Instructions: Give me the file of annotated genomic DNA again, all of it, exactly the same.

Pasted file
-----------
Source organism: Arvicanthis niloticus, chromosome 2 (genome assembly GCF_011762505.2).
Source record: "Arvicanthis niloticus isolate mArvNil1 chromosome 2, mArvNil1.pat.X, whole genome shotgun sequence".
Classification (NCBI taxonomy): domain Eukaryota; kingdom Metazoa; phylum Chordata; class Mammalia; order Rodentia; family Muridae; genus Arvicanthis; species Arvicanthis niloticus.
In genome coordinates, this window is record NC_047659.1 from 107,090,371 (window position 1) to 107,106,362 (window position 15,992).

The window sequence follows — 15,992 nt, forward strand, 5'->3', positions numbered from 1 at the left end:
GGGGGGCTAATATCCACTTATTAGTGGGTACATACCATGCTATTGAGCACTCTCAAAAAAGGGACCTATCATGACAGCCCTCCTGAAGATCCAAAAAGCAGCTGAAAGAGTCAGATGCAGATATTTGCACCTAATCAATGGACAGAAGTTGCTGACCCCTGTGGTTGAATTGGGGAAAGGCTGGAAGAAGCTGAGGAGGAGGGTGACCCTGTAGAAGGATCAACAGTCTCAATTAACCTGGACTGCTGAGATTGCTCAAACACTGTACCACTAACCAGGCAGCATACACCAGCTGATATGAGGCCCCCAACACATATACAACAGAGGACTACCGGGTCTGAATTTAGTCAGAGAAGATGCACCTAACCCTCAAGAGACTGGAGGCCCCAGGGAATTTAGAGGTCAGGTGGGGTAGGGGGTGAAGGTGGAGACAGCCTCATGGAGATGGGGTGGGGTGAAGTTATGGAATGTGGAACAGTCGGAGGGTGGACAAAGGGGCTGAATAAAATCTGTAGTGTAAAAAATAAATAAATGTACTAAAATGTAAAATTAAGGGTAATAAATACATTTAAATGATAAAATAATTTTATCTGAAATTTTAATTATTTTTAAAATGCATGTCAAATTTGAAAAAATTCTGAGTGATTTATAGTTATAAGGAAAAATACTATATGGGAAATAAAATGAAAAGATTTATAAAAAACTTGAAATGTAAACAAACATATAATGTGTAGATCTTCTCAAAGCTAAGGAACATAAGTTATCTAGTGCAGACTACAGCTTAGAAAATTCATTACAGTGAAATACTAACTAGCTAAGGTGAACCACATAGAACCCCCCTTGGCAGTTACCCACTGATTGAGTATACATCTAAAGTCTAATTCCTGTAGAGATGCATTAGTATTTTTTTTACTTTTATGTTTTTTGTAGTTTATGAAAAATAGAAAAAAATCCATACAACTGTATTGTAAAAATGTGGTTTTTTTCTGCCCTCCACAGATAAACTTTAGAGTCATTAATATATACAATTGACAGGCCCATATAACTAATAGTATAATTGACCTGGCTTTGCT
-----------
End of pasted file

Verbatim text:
Source organism: Arvicanthis niloticus, chromosome 2 (genome assembly GCF_011762505.2).
Source record: "Arvicanthis niloticus isolate mArvNil1 chromosome 2, mArvNil1.pat.X, whole genome shotgun sequence".
Classification (NCBI taxonomy): domain Eukaryota; kingdom Metazoa; phylum Chordata; class Mammalia; order Rodentia; family Muridae; genus Arvicanthis; species Arvicanthis niloticus.
In genome coordinates, this window is record NC_047659.1 from 107,090,371 (window position 1) to 107,106,362 (window position 15,992).

The window sequence follows — 15,992 nt, forward strand, 5'->3', positions numbered from 1 at the left end:
GGGGGGCTAATATCCACTTATTAGTGGGTACATACCATGCTATTGAGCACTCTCAAAAAAGGGACCTATCATGACAGCCCTCCTGAAGATCCAAAAAGCAGCTGAAAGAGTCAGATGCAGATATTTGCACCTAATCAATGGACAGAAGTTGCTGACCCCTGTGGTTGAATTGGGGAAAGGCTGGAAGAAGCTGAGGAGGAGGGTGACCCTGTAGAAGGATCAACAGTCTCAATTAACCTGGACTGCTGAGATTGCTCAAACACTGTACCACTAACCAGGCAGCATACACCAGCTGATATGAGGCCCCCAACACATATACAACAGAGGACTACCGGGTCTGAATTTAGTCAGAGAAGATGCACCTAACCCTCAAGAGACTGGAGGCCCCAGGGAATTTAGAGGTCAGGTGGGGTAGGGGGTGAAGGTGGAGACAGCCTCATGGAGATGGGGTGGGGTGAAGTTATGGAATGTGGAACAGTCGGAGGGTGGACAAAGGGGCTGAATAAAATCTGTAGTGTAAAAAATAAATAAATGTACTAAAATGTAAAATTAAGGGTAATAAATACATTTAAATGATAAAATAATTTTATCTGAAATTTTAATTATTTTTAAAATGCATGTCAAATTTGAAAAAATTCTGAGTGATTTATAGTTATAAGGAAAAATACTATATGGGAAATAAAATGAAAAGATTTATAAAAAACTTGAAATGTAAACAAACATATAATGTGTAGATCTTCTCAAAGCTAAGGAACATAAGTTATCTAGTGCAGACTACAGCTTAGAAAATTCATTACAGTGAAATACTAACTAGCTAAGGTGAACCACATAGAACCCCCCTTGGCAGTTACCCACTGATTGAGTATACATCTAAAGTCTAATTCCTGTAGAGATGCATTAGTATTTTTTTTACTTTTATGTTTTTTGTAGTTTATGAAAAATAGAAAAAAATCCATACAACTGTATTGTAAAAATGTGGTTTTTTTCTGCCCTCCACAGATAAACTTTAGAGTCATTAATATATACAATTGACAGGCCCATATAACTAATAGTATAATTGACCTGGCTTTGCT